Like i said, lifes better if you get along. I was scared when i had to tell her i messed up, let her down, and she let me know about it. Cant remember if she even let me come back out after we got the train loaded, i might have been too scared to ask.

Glad ya caught that buddy. :-D

  by cifn2
I don't think it was a crew refusing to pick up another deadhead crew, I think it was a crew hauling service something like PTI or I don't actually know any other crew transport services lol

CSX uses PTI in IL. I know a guy who used to run the local division of PTI when they had a local division.

  by UPRR engineer
cifn2 wrote: I know a guy who used to run the local division of PTI when they had a local division.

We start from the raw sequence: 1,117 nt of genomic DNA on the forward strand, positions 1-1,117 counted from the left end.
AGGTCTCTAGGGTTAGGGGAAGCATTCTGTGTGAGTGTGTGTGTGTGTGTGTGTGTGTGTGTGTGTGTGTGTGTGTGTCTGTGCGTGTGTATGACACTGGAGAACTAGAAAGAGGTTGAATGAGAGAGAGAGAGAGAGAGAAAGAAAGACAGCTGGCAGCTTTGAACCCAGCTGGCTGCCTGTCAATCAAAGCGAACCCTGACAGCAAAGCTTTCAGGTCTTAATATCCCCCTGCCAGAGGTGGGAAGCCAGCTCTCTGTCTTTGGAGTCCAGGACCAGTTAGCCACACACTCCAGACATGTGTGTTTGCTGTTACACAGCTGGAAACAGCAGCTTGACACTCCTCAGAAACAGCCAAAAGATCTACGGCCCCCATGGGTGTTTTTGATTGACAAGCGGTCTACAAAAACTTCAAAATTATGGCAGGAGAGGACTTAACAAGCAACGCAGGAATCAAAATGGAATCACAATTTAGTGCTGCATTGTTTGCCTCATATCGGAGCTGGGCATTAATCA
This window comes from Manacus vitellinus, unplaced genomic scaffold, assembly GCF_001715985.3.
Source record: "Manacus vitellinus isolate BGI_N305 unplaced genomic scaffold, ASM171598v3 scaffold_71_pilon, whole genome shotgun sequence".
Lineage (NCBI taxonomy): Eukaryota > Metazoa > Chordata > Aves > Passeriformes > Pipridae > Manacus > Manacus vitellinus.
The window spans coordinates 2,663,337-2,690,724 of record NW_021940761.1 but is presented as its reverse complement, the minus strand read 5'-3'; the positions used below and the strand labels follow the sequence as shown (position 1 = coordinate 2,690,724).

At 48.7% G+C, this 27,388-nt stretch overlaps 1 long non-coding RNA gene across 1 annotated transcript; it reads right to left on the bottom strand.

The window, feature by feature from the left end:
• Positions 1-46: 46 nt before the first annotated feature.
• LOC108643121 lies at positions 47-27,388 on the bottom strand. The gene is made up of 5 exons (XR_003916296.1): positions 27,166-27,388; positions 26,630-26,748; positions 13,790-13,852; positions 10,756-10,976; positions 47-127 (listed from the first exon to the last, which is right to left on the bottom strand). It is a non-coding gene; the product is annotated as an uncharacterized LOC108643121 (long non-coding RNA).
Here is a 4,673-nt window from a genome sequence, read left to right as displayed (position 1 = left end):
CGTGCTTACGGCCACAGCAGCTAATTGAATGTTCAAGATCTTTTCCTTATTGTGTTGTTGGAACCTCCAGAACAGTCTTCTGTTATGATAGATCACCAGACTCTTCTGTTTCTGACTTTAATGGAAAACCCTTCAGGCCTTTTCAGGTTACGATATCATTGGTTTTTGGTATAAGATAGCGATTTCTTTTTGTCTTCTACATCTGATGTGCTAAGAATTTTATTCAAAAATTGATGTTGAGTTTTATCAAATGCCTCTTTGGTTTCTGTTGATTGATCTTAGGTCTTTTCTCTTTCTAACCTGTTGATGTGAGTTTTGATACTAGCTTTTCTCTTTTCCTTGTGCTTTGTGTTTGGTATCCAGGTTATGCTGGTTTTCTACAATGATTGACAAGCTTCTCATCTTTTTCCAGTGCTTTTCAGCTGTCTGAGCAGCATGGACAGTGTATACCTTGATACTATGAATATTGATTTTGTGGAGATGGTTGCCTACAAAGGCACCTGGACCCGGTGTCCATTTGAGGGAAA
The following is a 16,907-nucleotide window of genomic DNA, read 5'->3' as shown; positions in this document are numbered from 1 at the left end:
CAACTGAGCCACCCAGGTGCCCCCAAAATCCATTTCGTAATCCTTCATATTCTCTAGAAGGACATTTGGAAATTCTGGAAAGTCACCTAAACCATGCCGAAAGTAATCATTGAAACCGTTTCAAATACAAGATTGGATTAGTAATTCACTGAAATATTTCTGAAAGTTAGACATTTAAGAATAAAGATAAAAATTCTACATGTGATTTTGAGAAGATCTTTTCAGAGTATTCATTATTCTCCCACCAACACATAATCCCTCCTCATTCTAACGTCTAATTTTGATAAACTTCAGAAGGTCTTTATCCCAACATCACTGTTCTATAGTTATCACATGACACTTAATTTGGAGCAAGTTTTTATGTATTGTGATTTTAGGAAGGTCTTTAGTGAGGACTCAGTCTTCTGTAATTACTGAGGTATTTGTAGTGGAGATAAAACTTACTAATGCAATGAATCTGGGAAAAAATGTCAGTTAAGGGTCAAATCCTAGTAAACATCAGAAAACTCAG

Dont know if i'd brag about that. :-D

  by cifn2
lol it has been years. He stopped working for them and they moved their operations elsewhere to Evansville,IN and to the Metro East St. Louis Area.

  by pablo
I was going to say the same thing. I was going to say that it was likely the cab company refusing to do something.

As for female dispatchers, I have heard them get crap that men don't get, and from a variety of sources.

Dave Becker

  by UPRR engineer
For those that dont know, heres the van problems i can think of, could have been one or more of these problems, or a combination of them.

1. High turn over rate.
2. Very low paying job.
3. Very little training on how to get there to pick up the crews.
4. Over stuffing of a van with crews.
5. Low maintenance on the vans, most are ran till they die.
6. Crews in the van lie about where they really are. "We cant, we are already past that exit"
7. Van driver lies about how much time they have left to work.
8. Never enough drivers and vans.
9. Borrow out drives.
Without being able to have heard what there response was to the dispatcher, its up in the air what the real reason was for not checking on the train.

  by jmp883